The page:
One of two things happens when we call `multiply(arr, n)`

.

Case 1: `n < 1`

and we return `1`

Case 2: `n >= 1`

and we return `multiply(arr, n - 1) * arr[n - 1]`

In the first case, we return a number.

In the second case, we have a number multiplied by the result of `multiply(arr, n - 1)`

, but that will also be a number.

Lets, see an example:

We call

`multiply([2, 5, 4], 3)`

We are in Case 2, so we want to return `multiply([2, 5, 4], 2) * 4`

. But we don’t know what `multiply([2, 5, 4], 2)`

is!

We call

`multiply([2, 5, 4], 2)`

We are in Case 2, so we want to return `multiply([2, 5, 4], 1) * 5`

. But we don’t know what `multiply([2, 5, 4], 1)`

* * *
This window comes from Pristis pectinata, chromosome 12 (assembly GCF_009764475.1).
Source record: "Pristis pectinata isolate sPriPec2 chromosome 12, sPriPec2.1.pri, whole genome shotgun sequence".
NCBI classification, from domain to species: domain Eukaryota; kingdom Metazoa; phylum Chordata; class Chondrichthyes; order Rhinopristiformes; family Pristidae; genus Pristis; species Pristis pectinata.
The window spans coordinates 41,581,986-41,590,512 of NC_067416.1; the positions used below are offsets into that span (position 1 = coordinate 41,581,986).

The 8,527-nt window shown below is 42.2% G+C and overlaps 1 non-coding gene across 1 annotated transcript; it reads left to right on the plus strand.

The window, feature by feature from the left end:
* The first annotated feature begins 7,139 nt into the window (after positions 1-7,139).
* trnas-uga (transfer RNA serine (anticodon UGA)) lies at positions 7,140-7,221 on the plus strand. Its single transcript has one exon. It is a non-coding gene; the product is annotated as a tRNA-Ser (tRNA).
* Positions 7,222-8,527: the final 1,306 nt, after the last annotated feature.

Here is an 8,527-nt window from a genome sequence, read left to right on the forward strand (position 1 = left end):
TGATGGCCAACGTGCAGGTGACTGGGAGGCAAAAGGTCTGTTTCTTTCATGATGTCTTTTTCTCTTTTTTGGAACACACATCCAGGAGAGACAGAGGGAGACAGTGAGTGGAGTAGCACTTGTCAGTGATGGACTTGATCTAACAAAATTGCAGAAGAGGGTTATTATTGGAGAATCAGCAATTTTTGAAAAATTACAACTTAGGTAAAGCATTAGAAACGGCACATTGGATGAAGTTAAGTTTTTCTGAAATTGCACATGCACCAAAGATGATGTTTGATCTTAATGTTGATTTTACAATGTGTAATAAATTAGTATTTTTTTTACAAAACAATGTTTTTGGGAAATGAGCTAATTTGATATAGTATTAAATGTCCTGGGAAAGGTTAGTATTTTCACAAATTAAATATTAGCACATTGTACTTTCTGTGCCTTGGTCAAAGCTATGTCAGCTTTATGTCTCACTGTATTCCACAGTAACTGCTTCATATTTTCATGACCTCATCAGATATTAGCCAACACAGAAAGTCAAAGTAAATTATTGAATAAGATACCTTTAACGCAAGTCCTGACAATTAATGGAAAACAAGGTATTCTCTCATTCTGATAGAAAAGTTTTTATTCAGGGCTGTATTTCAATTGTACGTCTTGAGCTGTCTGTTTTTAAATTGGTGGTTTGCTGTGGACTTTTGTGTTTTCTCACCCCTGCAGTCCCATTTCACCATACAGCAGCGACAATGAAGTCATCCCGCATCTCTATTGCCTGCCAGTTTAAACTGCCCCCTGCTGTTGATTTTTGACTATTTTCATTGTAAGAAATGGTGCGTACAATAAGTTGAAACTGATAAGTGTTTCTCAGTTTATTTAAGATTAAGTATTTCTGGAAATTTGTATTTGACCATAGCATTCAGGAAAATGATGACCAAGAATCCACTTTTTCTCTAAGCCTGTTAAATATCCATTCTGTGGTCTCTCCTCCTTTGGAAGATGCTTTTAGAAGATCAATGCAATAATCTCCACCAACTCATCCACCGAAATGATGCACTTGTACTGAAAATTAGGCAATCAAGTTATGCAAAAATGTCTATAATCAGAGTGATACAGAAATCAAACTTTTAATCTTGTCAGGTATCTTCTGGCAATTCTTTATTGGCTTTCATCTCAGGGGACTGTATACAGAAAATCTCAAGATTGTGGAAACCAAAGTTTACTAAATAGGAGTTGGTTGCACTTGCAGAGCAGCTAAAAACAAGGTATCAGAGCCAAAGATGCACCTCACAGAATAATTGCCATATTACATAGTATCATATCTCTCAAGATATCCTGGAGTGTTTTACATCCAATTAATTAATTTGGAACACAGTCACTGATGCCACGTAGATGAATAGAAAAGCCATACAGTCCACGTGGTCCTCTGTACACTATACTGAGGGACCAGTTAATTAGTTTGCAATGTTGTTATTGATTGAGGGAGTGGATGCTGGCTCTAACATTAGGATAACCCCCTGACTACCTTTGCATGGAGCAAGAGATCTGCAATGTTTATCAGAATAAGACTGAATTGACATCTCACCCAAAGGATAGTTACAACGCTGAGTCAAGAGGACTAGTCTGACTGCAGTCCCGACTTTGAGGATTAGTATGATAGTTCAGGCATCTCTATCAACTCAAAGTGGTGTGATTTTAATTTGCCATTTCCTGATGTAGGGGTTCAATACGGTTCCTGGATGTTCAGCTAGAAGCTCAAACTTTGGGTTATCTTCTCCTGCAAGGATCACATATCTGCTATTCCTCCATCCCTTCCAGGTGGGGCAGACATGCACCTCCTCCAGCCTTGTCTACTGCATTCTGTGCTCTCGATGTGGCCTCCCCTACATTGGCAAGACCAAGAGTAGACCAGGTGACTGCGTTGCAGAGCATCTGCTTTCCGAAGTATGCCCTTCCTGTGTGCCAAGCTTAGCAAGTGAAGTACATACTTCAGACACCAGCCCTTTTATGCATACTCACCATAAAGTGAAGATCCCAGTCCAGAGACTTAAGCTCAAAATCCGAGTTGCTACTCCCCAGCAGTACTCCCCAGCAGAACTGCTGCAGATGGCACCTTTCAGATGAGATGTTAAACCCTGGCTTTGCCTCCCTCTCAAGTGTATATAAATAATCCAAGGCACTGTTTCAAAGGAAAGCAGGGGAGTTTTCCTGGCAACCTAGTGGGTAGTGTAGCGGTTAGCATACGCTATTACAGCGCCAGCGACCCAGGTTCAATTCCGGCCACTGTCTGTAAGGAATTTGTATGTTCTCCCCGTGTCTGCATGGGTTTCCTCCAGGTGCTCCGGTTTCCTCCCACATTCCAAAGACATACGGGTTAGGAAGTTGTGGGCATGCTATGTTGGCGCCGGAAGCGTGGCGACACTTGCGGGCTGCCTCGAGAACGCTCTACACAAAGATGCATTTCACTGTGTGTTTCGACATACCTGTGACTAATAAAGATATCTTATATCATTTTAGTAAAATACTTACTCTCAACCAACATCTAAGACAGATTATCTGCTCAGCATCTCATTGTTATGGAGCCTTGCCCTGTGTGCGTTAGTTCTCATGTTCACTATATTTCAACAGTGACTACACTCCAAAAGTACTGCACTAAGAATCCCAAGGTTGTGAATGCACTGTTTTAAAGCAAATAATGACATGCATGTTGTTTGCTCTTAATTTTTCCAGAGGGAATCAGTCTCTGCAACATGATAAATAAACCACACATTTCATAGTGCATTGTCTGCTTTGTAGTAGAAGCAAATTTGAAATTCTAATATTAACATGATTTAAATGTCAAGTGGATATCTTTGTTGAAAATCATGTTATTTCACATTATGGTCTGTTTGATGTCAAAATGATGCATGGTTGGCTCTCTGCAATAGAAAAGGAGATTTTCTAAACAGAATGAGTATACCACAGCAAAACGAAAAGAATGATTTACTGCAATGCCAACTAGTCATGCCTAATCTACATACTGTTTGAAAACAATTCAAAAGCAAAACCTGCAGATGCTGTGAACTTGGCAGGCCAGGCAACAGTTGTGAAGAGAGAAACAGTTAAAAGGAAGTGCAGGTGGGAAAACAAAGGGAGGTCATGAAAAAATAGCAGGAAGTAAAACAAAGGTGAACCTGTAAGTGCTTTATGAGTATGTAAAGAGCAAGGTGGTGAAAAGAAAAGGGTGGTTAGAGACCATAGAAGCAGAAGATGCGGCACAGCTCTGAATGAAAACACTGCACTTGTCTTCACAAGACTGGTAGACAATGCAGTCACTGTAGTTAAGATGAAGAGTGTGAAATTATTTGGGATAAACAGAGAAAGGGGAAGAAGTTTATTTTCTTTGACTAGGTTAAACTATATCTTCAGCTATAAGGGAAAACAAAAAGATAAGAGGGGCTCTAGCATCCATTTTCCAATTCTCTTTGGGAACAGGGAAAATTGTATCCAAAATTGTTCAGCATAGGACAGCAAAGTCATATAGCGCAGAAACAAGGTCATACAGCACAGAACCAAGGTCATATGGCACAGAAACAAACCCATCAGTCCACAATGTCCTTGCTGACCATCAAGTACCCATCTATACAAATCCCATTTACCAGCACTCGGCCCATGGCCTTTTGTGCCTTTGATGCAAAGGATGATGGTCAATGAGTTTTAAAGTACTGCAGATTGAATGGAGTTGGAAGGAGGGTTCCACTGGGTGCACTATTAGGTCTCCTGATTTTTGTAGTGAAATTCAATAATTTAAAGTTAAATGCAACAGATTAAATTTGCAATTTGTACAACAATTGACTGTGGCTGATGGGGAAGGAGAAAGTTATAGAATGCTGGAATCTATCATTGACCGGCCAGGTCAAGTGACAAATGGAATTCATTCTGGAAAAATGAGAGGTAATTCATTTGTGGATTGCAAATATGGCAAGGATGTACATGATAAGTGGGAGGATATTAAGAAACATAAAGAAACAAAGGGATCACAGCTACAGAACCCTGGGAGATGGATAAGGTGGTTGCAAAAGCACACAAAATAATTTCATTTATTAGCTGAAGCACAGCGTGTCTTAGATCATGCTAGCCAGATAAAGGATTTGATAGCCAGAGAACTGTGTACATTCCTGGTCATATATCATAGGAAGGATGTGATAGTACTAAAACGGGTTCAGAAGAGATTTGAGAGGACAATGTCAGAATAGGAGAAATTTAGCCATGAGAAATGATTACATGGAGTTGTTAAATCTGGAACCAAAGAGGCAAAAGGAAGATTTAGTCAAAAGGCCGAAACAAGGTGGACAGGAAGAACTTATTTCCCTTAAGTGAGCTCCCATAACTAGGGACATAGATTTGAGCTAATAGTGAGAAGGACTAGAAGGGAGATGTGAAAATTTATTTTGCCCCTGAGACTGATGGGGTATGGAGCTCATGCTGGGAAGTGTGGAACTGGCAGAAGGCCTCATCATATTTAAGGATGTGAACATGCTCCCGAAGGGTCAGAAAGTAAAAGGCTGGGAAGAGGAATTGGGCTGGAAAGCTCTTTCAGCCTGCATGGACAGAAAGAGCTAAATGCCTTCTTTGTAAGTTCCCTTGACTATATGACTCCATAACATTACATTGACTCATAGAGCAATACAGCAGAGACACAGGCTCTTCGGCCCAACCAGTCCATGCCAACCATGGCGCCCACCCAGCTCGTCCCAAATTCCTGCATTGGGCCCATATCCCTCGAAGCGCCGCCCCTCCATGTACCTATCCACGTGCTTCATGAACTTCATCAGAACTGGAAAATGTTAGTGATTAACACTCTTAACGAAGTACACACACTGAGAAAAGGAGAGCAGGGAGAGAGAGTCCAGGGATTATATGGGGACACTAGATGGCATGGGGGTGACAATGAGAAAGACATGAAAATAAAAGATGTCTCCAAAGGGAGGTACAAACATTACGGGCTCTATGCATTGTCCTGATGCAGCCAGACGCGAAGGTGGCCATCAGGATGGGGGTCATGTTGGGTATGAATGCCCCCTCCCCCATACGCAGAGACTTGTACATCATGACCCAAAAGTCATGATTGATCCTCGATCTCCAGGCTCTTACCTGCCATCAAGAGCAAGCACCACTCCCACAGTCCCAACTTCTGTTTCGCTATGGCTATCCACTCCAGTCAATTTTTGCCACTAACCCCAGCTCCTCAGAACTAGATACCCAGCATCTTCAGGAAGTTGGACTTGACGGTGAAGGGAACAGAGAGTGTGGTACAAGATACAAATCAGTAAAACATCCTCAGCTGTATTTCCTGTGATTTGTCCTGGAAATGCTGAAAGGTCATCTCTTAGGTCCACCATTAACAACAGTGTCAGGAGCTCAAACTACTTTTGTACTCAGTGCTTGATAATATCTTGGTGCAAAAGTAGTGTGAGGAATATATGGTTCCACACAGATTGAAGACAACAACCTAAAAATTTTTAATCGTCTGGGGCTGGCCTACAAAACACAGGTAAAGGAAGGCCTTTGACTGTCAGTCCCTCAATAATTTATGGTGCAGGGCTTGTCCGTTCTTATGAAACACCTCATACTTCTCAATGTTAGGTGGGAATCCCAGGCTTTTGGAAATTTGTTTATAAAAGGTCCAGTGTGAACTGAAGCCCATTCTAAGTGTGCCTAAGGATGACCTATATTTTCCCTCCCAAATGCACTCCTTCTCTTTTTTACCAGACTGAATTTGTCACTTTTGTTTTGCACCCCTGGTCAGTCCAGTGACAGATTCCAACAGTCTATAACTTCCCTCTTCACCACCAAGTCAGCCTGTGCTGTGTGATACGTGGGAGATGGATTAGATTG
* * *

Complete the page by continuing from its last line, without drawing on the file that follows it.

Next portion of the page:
is!

We call

`multiply([2, 5, 4], 1)`

We are in Case 2, so we want to return `multiply([2, 5, 4], 0) * 2`

. But we don’t know what `multiply([2, 5, 4], 0)`

is!

We call

`multiply([2, 5, 4], 0)`

We are in Case 1, so we return `1`

.

Now we know `multiply([2, 5, 4], 0) == 1`

.

Now we know `multiply([2, 5, 4], 1)`

returns `multiply([2, 5, 4], 0) * 2 == 1 * 2 == 2`

Now we know `multiply([2, 5, 4], 2)`

returns `multiply([2, 5, 4], 1) * 5 == 2 * 5 == 10`

Now we know `multiply([2, 5, 4], 3)`

returns `multiply([2, 5, 4], 2) * 4 == 10 * 4 == 40`